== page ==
Thursday, 30 July 2015

The Central Asian Feast (Uzbek Cuisine)

As an adventurous type of eater, I am always eager to try out new stuff. Chances are that some food do not really suit my taste buds, and I'll just simply call it a lesson when it turns out. It happened that day when an Uzbek friend of mine from Kyrgyzstan brought me and the other friends to an eatery, which served Central Asian cuisine with an emphasis on Uzbek and Uyghur cuisine, and there was one particular dish that immediately put me off it.

This was the culprit: LAGHMAN

This Chinese Lamian-inspired (拉面)noodle is handmade through a series of meticulous processes, starting from preparing the dough to twisting, stretching and folding it into strands. As a result, the noodle has a very tangible texture and it is best served in piping hot soup. Ingredients such as beef, tomato, long bean, bell pepper, onion can usually be found in this elaborate dish. I must say that this was indeed a great food to pamper a hungry tummy, IF they did not add Cosmos caudatus, a.k.a Raja Ulam into the broth. I am not a fans of that herb, while in fact, I hate it. Well, do note that I am not saying that this dish is miserable, but it is just my personal issue of not liking the added herb. Period.

Here comes my favorite dish of that day: MANTOO

This is something similar to the Chinese Duplings/ Jiaozi (饺子) or the Korean Mandu. What impressed me the most was the minced beef filling which was absolutely nice. The filling was comparably "wetter" than any other similar things that I had before, and it was very tangy.

 And then...

This is Kazan Kebab. Kazan is kind of like a big cast-iron boiling pot used by the Central Asian to prepare some of their prominent dishes such as Polov, and it is used, though quite rarely, in the cooking of this kebab dish as well. The meat was very tender and it tasted rather mild.

This is Kaurma Lagman or you can just simply call it as stir-fried Lagman. I would very much prefer this over the soup-based Lagman as it does not have that pungent taste of Raja Ulam.

Characterized by having a depression in the middle, the Nan or Uzbek flatbread is a staple and significant food amongst the Uzbeks. They usually serve it with the soup-based Laghman, and will tear it into irregular chunks before eating. I have no idea on why they do so... As a bread-lover, you most probably can guess that I like this very much though it is quite tasteless.

All in all, I really enjoyed what I had that day. It's a good change from what I am eating everyday after all, and I would not mind to have something like this again, but PLEASE, NO RAJA ULAM! HAHA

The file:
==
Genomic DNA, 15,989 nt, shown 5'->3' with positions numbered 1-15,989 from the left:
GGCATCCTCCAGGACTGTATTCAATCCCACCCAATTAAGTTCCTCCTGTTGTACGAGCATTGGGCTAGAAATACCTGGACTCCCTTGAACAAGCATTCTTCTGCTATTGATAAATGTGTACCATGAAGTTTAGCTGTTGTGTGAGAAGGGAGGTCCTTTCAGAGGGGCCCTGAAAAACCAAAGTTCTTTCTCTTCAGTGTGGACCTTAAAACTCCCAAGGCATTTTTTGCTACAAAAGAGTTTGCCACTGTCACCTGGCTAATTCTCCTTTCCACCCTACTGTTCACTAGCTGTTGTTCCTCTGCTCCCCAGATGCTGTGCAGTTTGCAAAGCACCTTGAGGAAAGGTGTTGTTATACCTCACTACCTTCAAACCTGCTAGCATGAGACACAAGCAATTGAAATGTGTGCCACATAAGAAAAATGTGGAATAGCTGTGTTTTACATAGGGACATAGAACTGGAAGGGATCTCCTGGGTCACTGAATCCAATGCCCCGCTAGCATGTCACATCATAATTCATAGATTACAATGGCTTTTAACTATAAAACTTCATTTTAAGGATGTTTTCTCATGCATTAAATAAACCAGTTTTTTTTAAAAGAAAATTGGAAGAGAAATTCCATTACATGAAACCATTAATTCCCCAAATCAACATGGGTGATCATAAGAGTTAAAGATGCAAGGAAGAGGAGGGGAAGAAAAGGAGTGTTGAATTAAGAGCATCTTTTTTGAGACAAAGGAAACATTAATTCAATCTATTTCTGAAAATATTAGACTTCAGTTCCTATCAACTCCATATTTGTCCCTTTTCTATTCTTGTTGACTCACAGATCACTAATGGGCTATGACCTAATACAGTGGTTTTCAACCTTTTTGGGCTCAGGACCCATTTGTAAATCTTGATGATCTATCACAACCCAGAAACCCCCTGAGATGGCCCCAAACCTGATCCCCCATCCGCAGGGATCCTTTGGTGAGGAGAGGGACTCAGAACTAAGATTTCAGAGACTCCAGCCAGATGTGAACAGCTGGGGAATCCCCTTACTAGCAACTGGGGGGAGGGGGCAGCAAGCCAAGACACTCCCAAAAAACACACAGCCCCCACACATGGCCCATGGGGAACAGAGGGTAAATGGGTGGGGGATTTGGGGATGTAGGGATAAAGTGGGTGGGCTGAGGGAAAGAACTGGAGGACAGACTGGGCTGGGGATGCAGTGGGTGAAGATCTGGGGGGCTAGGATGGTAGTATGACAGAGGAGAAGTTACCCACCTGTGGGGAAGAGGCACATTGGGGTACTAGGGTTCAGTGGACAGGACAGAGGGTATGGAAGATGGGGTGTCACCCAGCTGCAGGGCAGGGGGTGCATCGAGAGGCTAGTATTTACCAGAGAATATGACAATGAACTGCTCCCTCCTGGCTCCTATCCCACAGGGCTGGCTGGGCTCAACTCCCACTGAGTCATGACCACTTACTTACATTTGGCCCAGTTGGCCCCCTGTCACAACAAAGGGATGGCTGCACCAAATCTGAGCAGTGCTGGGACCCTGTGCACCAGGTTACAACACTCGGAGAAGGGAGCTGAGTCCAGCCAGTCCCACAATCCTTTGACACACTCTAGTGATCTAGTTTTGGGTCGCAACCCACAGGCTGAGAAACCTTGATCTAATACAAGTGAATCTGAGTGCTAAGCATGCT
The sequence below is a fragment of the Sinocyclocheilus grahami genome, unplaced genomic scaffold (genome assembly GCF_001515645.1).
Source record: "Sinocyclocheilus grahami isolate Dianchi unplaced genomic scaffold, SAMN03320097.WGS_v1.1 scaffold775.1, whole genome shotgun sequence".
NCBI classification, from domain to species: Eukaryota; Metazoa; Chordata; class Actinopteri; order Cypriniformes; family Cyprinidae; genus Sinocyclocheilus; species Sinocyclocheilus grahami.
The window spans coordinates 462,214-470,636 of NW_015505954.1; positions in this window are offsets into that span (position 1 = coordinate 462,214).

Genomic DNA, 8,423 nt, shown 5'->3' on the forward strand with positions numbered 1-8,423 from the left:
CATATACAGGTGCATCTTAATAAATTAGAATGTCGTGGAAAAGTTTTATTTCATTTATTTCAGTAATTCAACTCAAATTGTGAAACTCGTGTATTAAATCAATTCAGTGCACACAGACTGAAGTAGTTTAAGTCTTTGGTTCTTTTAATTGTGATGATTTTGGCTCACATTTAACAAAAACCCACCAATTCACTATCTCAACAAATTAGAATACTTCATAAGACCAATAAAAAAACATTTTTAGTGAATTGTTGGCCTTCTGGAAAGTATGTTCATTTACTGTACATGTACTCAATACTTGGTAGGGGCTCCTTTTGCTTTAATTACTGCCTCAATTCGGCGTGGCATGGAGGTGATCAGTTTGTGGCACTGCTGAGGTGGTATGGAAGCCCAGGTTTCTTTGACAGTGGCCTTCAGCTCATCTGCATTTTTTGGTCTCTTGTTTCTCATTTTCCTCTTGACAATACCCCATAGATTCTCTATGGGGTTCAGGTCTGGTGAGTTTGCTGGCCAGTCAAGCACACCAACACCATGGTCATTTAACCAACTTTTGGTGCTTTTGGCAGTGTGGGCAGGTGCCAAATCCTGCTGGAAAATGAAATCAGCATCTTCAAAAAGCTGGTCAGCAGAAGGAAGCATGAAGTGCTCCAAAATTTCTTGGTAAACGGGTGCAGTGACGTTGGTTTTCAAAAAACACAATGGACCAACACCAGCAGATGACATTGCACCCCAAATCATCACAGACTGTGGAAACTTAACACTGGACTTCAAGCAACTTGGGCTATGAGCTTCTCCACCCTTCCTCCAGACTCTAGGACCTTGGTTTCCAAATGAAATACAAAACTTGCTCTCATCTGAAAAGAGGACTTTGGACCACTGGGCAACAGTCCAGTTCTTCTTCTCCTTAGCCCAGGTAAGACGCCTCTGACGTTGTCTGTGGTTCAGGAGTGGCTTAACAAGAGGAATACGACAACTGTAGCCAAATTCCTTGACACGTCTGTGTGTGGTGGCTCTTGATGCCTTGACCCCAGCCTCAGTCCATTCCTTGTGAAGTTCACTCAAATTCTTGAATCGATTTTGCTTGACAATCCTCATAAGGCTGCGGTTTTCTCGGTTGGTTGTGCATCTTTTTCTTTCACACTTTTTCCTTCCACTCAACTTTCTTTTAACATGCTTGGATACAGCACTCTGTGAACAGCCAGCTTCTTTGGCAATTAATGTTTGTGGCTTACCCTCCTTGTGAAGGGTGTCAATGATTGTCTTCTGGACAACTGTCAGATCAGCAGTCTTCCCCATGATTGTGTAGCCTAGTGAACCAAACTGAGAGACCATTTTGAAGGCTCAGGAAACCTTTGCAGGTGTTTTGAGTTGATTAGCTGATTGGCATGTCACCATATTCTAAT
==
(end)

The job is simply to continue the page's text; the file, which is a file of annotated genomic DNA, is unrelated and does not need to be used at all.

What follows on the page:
Monday, 27 July 2015

DayS out in Klang

Emerging as one of the most notable earliest human settlements in peninsular Malaysia, the prehistoric town of Klang is reputed to be the birthplace of Bak Kut Teh, which literally translated as "meat bone tea" in vernacular Hokkien. Rumour had it that the famous dish was invented by the labourers working at the wharves to provide them with enough energy for their uphill works. There are actually a couple of interesting variants on the origin of this dish, so you might just as well spend some time to do some research if you are keen to know the story behind it.

what is Bak kut teh?
Well, it is basically a dish comprised of pork simmered in a complex herbal broth for hours, and additional ingredients such as Chinese Cabbage, offal, fried tofu puff, Shiitake Mushroom may also be included. It is normally served together with you tiao (fried dough) cut into pieces as well as oolong Chnese Tea.

I have been to Klang twice in search of the "heavenly" Bak Kut Teh which people are raving over, and the first time I was here:

Seng Huat Bak Kut Teh, Jalan Besar, Klang

Located in the vicinity of Klang Bridge, this coffee shop is known by the locals as 桥底 (Under The Bridge), and its stone-throw distance from the Klang's KTM station is indeed an added convenience to the people. This place is said to serve the best Bak Kut Teh in the town, and is always packed with foodies. It also attracts a number of celebrities to patronise the shop.  I've heard a friend of mine saying that the Bak Kut Teh served here is no longer up to par, while in fact it's getting worse with the course of time. There is another friend who resides there told me that this place is not the best, and that's why I went to Klang twice......

Here comes the acid test:
This place serves the Hokkien style Bak Kut Teh, which uses more soy sauce in the cooking, and therefore the broth is darker and saltier. It does not have the expected strong herbal taste, instead, to be frank, the saltiness is way too overpowering. I am not saying that it is bad, but it is just not to my liking. After all, it is still better than many Bak Kut Teh in some other places, which are more like "Pork simmered in CLEAR SOUP".

Ah Meng Bak Kut Teh, Taman Sentosa, Klang

This place seems to enjoy brisk business as well though it is less famous than Seng Huat on the internet. I was brought by a friend from Klang to here as she said that this is the best shop for Bak Kut Teh.

Well, to be honest, this is much better than what I had at Seng Huat. There are two main reasons why I think so. Firstly, the Bak Kut Teh here has a stronger herbal taste. Secondly, the broth is thicker and has a very tangy aroma of lard, which is something that tickles my fancy.   

*Gulping down a lot of oolong Chinese tea after the lard-laden breakfast to dilute the copious amount of fat* HAHA!!

See YOU!!


Friday, 24 July 2015

Compilation of Malaysian Cendol